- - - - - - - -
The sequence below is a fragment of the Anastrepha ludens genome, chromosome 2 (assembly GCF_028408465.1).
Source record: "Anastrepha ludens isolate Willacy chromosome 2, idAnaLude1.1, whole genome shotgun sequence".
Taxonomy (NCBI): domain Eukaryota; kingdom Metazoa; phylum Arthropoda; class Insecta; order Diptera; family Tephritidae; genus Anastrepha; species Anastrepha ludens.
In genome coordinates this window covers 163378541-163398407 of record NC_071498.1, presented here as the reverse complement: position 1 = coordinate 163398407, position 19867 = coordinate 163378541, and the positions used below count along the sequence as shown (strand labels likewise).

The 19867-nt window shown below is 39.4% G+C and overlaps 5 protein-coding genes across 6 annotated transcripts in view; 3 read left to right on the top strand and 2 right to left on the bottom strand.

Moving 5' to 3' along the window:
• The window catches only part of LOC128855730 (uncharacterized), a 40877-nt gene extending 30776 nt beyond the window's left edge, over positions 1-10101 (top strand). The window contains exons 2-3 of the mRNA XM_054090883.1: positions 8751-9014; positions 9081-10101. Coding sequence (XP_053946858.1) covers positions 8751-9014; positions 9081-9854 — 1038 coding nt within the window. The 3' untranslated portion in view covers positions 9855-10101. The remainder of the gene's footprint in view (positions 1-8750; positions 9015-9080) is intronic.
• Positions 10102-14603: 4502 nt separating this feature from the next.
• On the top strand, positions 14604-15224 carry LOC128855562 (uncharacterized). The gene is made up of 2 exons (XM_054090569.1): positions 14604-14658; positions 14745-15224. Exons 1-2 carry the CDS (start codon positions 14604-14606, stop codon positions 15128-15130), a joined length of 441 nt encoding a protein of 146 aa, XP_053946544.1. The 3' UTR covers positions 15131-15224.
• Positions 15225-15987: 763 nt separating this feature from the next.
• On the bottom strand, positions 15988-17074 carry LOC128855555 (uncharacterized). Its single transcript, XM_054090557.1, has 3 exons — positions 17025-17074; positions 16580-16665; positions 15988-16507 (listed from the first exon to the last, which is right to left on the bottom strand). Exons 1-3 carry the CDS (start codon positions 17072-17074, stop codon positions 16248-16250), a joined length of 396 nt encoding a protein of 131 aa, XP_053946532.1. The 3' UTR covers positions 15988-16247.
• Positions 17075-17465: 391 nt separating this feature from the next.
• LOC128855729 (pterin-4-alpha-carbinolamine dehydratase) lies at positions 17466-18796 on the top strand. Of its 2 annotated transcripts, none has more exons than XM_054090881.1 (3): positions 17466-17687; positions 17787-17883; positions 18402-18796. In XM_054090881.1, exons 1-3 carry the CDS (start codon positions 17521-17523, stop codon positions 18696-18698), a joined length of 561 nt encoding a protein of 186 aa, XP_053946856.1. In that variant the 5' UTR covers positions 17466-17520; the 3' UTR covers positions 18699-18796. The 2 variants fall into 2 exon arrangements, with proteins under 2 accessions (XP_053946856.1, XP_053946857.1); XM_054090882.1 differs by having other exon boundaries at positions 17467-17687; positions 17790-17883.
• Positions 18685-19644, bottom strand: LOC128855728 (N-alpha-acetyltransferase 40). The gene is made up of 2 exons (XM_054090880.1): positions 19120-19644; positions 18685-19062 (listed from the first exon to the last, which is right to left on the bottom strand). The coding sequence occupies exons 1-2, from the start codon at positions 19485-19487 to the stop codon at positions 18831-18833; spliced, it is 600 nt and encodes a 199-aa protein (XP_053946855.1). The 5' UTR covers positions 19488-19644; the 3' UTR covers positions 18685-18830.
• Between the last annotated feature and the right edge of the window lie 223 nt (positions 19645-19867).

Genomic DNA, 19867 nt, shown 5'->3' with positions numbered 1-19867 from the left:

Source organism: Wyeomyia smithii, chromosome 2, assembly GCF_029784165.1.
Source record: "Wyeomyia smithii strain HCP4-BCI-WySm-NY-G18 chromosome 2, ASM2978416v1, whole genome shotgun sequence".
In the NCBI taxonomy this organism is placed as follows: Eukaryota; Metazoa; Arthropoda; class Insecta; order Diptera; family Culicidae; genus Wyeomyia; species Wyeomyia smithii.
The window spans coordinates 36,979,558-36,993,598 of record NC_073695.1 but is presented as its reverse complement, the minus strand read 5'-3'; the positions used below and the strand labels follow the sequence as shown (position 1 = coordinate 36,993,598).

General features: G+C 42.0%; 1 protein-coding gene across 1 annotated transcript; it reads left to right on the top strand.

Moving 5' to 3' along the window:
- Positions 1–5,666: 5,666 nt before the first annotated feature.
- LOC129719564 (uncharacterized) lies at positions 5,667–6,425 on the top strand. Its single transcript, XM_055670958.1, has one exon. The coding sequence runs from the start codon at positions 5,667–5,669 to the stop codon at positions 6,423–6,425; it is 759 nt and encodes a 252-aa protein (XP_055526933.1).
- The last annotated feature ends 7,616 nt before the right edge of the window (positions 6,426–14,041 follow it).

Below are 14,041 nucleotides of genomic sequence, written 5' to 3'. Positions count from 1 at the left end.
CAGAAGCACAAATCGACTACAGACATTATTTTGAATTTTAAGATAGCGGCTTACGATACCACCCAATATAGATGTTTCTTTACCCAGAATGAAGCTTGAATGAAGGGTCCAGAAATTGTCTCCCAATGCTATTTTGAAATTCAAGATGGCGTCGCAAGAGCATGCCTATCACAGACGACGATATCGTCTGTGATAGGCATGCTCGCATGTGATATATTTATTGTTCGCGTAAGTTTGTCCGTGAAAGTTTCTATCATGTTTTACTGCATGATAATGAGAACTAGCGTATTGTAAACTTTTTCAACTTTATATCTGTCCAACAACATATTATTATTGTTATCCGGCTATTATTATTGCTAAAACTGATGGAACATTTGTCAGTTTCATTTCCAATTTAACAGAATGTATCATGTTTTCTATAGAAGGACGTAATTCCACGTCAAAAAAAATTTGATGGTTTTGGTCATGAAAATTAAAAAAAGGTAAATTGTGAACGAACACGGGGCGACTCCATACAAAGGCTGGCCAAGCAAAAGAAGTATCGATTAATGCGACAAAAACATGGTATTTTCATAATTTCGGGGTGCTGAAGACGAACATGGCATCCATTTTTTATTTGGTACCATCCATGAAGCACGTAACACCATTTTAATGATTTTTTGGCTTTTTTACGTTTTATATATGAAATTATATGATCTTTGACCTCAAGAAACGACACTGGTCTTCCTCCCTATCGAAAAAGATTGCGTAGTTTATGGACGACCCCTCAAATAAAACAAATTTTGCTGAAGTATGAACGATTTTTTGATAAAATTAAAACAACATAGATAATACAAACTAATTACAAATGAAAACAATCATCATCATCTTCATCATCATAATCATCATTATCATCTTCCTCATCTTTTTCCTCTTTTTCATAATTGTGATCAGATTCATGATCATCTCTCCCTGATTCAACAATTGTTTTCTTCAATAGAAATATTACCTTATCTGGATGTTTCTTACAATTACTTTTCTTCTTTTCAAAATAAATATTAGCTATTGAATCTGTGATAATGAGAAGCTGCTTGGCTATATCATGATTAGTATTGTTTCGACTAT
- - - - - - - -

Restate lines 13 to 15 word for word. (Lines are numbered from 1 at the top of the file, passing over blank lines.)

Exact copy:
• LOC128855729 (pterin-4-alpha-carbinolamine dehydratase) lies at positions 17466-18796 on the top strand. Of its 2 annotated transcripts, none has more exons than XM_054090881.1 (3): positions 17466-17687; positions 17787-17883; positions 18402-18796. In XM_054090881.1, exons 1-3 carry the CDS (start codon positions 17521-17523, stop codon positions 18696-18698), a joined length of 561 nt encoding a protein of 186 aa, XP_053946856.1. In that variant the 5' UTR covers positions 17466-17520; the 3' UTR covers positions 18699-18796. The 2 variants fall into 2 exon arrangements, with proteins under 2 accessions (XP_053946856.1, XP_053946857.1); XM_054090882.1 differs by having other exon boundaries at positions 17467-17687; positions 17790-17883.
• Positions 18685-19644, bottom strand: LOC128855728 (N-alpha-acetyltransferase 40). The gene is made up of 2 exons (XM_054090880.1): positions 19120-19644; positions 18685-19062 (listed from the first exon to the last, which is right to left on the bottom strand). The coding sequence occupies exons 1-2, from the start codon at positions 19485-19487 to the stop codon at positions 18831-18833; spliced, it is 600 nt and encodes a 199-aa protein (XP_053946855.1). The 5' UTR covers positions 19488-19644; the 3' UTR covers positions 18685-18830.
• Between the last annotated feature and the right edge of the window lie 223 nt (positions 19645-19867).